Harmonized Sales Tax

Confession: I’ve never really paid much attention to the HST. Here in Quebec, we have the GST and our very own QST, and that’s been enough for us to handle so far.

Simon, Garfunkel, Ontario and B.C. - All harmonizing these days.

But things are about to change drastically, and unless you’ve just come over on the boat from PEI, you must be aware that most of us now have to pay closer attention to the HST.

First of all, Ontario and B.C. are about to implement the HST. The provincial retail sales tax systems, therefore, will be eliminated, and one tax rate will apply to their goods and services. Ontario’s rate will be 13% and B.C.’s is 12%.

There will be new “place of supply” rules that will determine whether, and at what rate, suppliers located outside a particular province must charge the HST to their customers.

For example, if you are a lawyer residing in Quebec, and you provide a service to a person who is resident in Ontario, you may now have to charge 13% HST as opposed to just the 5% GST on your services. This does not mean that you will have to register in for the HST in Ontario. Anyone who is registered for the GST will have the obligation and the ability to charge the full HST where it applies, in lieu of the GST. No new HST registration number is required.

Place of Supply Rules for Tangible Goods

In the case of a sale of tangible goods, the place where the goods are delivered, or made available to the recipient will determine the tax rate. If you make arrangements to deliver goods, for example from your warehouse in Ontario to a customer in Nova Scotia, then their 15% rate of HST will apply, even if title passes in Ontario. These rules have been in place since the beginning of the HST.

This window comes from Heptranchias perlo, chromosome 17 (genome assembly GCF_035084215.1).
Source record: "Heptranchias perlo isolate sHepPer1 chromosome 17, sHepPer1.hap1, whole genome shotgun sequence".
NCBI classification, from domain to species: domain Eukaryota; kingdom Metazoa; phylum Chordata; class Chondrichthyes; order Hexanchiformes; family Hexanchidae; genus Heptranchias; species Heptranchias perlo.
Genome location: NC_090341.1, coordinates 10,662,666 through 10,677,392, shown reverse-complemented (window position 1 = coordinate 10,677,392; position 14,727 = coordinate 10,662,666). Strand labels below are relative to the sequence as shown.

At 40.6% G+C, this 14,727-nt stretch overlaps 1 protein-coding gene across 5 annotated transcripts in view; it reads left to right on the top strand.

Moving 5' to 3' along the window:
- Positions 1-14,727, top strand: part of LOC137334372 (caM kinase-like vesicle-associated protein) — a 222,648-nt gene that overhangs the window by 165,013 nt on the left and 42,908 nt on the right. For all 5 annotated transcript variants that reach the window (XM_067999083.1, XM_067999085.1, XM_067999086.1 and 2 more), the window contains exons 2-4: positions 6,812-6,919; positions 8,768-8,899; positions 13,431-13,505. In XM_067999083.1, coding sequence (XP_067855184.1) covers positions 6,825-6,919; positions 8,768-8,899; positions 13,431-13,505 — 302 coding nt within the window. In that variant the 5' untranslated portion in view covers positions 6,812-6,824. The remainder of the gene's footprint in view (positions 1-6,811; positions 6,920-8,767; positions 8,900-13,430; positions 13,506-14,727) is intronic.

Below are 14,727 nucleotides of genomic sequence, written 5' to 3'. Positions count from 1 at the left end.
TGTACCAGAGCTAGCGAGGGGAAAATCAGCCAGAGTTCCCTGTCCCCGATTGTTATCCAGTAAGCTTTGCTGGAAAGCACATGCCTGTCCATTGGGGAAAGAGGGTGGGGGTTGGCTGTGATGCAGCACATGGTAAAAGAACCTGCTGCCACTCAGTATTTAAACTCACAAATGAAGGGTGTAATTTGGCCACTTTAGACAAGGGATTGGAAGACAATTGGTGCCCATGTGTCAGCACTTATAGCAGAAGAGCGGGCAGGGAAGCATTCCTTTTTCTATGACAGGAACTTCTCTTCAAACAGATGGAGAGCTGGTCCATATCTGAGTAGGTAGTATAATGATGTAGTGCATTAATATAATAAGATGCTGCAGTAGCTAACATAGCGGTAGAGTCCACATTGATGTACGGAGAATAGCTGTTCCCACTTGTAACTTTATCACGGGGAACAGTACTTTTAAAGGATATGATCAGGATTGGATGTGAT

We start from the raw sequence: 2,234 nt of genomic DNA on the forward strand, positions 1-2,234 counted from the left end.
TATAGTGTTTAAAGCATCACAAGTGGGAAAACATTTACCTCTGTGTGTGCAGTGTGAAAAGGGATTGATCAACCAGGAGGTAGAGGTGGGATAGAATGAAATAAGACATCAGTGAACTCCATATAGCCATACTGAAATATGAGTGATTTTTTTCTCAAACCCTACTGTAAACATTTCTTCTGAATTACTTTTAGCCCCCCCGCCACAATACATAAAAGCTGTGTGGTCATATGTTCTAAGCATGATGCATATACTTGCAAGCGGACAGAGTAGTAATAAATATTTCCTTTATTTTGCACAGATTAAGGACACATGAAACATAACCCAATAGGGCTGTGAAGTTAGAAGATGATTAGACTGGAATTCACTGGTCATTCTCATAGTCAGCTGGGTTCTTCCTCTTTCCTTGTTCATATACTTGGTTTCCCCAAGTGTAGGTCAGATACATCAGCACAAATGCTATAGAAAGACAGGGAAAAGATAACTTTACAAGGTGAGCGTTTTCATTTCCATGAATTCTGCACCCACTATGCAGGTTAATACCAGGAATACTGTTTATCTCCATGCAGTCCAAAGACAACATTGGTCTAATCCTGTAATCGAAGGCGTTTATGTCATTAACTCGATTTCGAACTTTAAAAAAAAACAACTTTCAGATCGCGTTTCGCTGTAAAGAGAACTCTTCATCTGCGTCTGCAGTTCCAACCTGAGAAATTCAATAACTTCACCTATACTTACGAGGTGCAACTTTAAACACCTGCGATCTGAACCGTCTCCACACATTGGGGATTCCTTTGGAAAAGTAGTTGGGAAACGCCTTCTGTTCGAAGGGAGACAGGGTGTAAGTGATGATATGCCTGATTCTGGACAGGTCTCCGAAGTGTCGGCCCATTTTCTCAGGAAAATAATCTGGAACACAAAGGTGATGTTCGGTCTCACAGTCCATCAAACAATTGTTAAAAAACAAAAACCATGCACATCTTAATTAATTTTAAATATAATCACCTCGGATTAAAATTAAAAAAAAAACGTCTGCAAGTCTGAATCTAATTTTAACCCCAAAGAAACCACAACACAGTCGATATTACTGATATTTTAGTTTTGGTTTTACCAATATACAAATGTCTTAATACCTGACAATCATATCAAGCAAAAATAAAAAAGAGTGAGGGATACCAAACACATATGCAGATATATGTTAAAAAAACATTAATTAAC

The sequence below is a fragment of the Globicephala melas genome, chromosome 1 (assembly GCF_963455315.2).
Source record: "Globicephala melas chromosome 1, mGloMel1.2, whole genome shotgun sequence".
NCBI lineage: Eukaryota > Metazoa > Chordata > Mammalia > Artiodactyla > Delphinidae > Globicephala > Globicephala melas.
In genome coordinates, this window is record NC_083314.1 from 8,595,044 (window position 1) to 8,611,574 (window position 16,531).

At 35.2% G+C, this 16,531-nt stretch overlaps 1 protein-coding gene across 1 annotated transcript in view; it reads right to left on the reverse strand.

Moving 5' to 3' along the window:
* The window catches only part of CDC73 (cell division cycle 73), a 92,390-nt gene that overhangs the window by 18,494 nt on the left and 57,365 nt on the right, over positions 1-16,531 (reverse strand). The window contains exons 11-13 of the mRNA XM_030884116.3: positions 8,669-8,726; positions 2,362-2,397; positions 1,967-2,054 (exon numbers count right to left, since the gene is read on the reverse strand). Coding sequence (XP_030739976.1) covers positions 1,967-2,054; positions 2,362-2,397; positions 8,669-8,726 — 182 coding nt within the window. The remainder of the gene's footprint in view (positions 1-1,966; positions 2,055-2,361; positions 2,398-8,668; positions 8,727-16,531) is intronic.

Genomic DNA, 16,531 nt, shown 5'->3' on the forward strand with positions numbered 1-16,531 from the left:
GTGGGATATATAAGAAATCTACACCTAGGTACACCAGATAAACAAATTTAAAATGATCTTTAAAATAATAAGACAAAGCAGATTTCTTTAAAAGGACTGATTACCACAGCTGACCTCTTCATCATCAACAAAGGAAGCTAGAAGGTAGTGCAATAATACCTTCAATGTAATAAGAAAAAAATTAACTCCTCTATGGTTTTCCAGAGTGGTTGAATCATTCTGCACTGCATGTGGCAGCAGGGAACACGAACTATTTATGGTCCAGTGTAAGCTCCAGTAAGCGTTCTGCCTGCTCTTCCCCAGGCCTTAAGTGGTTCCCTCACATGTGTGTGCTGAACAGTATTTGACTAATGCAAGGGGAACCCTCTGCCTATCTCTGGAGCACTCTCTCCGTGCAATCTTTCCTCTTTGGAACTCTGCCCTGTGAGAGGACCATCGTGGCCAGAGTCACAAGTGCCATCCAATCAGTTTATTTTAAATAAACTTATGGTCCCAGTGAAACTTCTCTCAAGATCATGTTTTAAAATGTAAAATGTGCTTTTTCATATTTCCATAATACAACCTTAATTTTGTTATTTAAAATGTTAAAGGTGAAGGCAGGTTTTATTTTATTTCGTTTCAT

New Place of Supply Rules for Services and Intangible Personal Property (“IPP”)

The biggest change will be seen by registrants who supply services or IPP  to customers in HST provinces. Generally, under the new rules, HST on services will be charged based on the address of the customer. If the customer has more than one address, then the charge is based on the address that is most closely related to the service. If no address is obtained, then the we must look to where the service is performed.

There are many exceptions to the above rules. Services that relate to real property or tangible personal property must bear tax based on the location of the property or goods at the time the services are performed.

Personal services (other than consulting, advisory or professional services) that are performed in the presence of the recipient are taxed where the services are performed.

The new HST rules will come into effect for services provided and goods delivered on or after July 1, 2010, but there are a number of complex transitional rules to be navigated.

The CRA’s website has plenty of information on the transition for Ontario and B.C., and the Department of Finance is where you will find the regulations concerning the new place of supply rules. I would strongly suggest that anyone who does any business with customers in an HST province take the time to prepare for the changes.

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